Using rules of order
Everyone has been to meetings. Some are orderly, business-like and much is accomplished. Others drag on forever with discussions veering off topic and few decisions being made. Using rules of order in a meeting helps keep things on track by ensuring that:
- Everyone is treated equally and with courtesy
- The board examines just one piece of business at a time
- Everyone has a right to be heard, including the minority
- The majority rules.
If these points don’t describe your meetings, you need to brush up on your Board’s rules of order or reconsider the rules you are using.
Trustees are like people everywhere. If you choose to be informal, it can be difficult to tighten up later if you need to. If your agreed-to rules provide for some formality, then it is easy to relax them to encourage more open discussion and interaction. Regardless of where you find that balance, all meetings must be conducted according to the laws of the land, your own bylaws and policies, and your rule book or stated meeting procedures.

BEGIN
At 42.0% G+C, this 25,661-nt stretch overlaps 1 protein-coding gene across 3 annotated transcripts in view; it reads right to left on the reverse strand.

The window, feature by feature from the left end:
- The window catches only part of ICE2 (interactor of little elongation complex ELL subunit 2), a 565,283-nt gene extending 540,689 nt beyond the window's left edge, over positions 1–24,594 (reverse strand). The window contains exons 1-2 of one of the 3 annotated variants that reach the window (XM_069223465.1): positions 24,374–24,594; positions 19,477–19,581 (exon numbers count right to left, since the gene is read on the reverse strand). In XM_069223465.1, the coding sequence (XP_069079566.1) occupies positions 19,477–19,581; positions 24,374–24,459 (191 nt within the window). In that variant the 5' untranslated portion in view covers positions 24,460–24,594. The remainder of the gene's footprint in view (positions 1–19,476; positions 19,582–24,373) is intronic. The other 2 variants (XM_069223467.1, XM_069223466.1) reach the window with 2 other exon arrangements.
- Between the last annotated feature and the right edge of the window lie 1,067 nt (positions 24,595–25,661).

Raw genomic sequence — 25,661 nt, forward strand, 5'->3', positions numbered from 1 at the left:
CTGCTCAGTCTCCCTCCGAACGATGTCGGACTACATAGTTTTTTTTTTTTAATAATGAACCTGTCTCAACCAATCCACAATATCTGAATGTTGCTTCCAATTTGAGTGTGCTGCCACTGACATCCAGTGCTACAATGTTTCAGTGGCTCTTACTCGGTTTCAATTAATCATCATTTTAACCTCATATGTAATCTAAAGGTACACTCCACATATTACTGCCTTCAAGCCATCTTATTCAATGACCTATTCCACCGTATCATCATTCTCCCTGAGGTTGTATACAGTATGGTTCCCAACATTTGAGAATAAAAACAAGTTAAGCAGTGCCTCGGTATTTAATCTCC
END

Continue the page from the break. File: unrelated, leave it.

If you want a formal procedure, then you need to decide what rules to use and write those into your rulebook. Check out Knowing what to expect at meetings for some basic rules of order and Handling motions for a more detailed summary. These guidelines are based on Robert’s Rules of Order.
If you prefer a more informal approach, look here for references and guidebooks. You can also ask a librarian to look for books that offer alternatives. Take time to find something that works for you and your Board.